By Ruben Meloyan and Ruzanna Stepanian
The Armenian authorities have yet to satisfy Council of Europe demands for the release of opposition members arrested and imprisoned for their political activities, a senior official from the Strasbourg-based human rights organization said on Tuesday.
The “urgent release of the persons detained on seemingly artificial and politically motivated charges” following Armenia’s disputed presidential election is a key requirement of a resolution adopted by the Council of Europe Parliamentary Assembly (PACE) last month. Although the authorities in Yerevan have pledged to comply with the resolution, only a handful of arrested prominent oppositionists have been released from jail so far. Dozens of others remain under arrest on charges mostly stemming from the March 1 clashes in Yerevan between riot police and opposition protesters demanding a re-run of the February 19 election.
“My position is that prisoners should be released, which is possible within the framework of Armenia,” Maud de Boer-Buquicchio, deputy secretary general of the Council of Europe, told RFE/RL at the end of a two-day visit to Yerevan.
“I’m still waiting for good news,” she said. “For me, the fact that persons are charged with a criminal offense is no obstacle to the release of prisoners.”
The issue featured large during de Boer-Buquicchio’s meetings with parliament speaker Tigran Torosian, Prime Minister Tigran Sarkisian and opposition leader Levon Ter-Petrosian. She also met with the wives of several arrested opposition figures.
President Serzh Sarkisian said on Monday that Armenian law-enforcement bodies and courts should avoid making “political decisions” while investigating what his government calls an opposition attempt to seize power in the wake of the presidential ballot. “No one who committed a grave committed must stay unpunished,” he said. “However, a person must not be sentenced for their political convictions and beliefs.”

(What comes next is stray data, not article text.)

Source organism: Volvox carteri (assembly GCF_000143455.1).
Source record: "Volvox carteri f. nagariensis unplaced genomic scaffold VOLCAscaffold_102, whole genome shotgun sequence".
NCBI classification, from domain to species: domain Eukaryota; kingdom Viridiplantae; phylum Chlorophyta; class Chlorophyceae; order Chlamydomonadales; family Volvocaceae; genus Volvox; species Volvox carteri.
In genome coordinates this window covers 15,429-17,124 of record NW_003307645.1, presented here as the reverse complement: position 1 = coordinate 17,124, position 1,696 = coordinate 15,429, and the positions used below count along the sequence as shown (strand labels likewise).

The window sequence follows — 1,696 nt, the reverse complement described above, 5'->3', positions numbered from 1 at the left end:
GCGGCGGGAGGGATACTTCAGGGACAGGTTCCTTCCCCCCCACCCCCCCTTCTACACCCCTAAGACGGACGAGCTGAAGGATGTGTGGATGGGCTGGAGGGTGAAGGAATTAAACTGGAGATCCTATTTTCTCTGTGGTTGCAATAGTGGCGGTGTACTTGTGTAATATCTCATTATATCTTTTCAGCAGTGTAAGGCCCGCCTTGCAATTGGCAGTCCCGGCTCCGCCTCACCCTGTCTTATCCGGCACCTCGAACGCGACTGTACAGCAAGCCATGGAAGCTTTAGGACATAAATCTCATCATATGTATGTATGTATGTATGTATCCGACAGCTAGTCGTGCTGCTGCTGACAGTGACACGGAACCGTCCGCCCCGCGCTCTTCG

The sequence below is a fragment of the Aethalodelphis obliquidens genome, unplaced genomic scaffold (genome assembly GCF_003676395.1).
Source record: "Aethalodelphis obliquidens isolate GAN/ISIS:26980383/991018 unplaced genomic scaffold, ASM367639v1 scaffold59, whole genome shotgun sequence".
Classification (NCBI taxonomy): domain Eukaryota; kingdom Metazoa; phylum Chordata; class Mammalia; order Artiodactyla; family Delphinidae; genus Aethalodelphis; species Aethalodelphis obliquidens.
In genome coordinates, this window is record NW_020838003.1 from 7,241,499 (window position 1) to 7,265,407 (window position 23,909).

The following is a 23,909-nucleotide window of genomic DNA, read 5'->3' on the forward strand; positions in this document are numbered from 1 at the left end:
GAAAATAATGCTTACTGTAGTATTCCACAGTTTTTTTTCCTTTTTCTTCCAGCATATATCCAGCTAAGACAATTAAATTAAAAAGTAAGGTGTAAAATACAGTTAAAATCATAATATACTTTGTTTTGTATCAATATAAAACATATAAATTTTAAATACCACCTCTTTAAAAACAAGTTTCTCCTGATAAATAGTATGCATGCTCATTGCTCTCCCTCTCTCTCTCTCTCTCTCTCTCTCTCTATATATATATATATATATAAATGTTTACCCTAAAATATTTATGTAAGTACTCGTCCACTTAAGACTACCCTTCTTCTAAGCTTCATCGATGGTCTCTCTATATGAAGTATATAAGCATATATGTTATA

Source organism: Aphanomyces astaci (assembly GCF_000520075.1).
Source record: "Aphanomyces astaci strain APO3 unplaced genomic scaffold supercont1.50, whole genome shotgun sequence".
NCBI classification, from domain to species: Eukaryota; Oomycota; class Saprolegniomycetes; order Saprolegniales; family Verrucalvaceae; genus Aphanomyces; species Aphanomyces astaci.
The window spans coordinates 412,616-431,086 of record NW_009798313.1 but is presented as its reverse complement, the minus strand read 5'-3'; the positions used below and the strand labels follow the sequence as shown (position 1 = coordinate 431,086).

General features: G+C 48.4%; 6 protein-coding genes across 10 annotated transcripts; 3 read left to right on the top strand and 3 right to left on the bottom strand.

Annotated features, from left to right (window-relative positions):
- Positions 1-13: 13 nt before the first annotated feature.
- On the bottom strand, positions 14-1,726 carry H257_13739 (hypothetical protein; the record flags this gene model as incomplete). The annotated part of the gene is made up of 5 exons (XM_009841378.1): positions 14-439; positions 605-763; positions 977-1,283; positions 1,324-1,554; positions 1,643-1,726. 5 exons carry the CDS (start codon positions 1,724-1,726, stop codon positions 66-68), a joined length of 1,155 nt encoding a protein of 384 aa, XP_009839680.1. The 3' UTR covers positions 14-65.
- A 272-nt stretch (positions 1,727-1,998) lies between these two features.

Sarkisian did not specify whether he thinks there are any political prisoners among more than 100 Ter-Petrosian supporters arrested as part of the post-election crackdown on the opposition. His remarks were dismissed on Tuesday by arrested opposition politicians’ wives.
“It’s good that he wants criminals to be punished,” said Melissa Brown, the U.S.-born wife of Aleksandr Arzumanian, Ter-Petrosian’s election campaign chief. “We must look at where those criminals are. There are no criminals in our movement. There are only political prisoners. The criminals are elsewhere.”
“Nobody who shot at the people, who committed hooligan acts on March 1 has been punished so far,” Brown told a news conference.
The wife of Miasnik Malkhasian, an opposition parliamentarian, agreed. “I see no real steps on the part of the authorities,” said Anna Malkhasian. “If we are really a Council of Europe member state, we must make sure that nobody is thrown into prison for their political views.”
While expressing concern about the continuing imprisonment of opposition members, de Boer-Buquicchio said the Armenian authorities have shown readiness to meet other PACE demands such as the lifting of serious restrictions on freedom of assembly imposed following the March 1 unrest. She praised the Armenian parliament for adopting relevant legal amendments in the first reading earlier in the day.
The Council of Europe official was also cautiously optimistic about the launch of an independent inquiry into the circumstances of the deadly clashes in Yerevan, another key provision of the PACE resolution. Sarkisian said on Monday that the inquiry will be conducted by an hoc commission to be formed by the parliament dominated by his loyalists.
De Boer-Buquicchio urged Ter-Petrosian to engage in a “constructive dialogue” with the authorities which she said would defuse persisting political tensions in Armenia.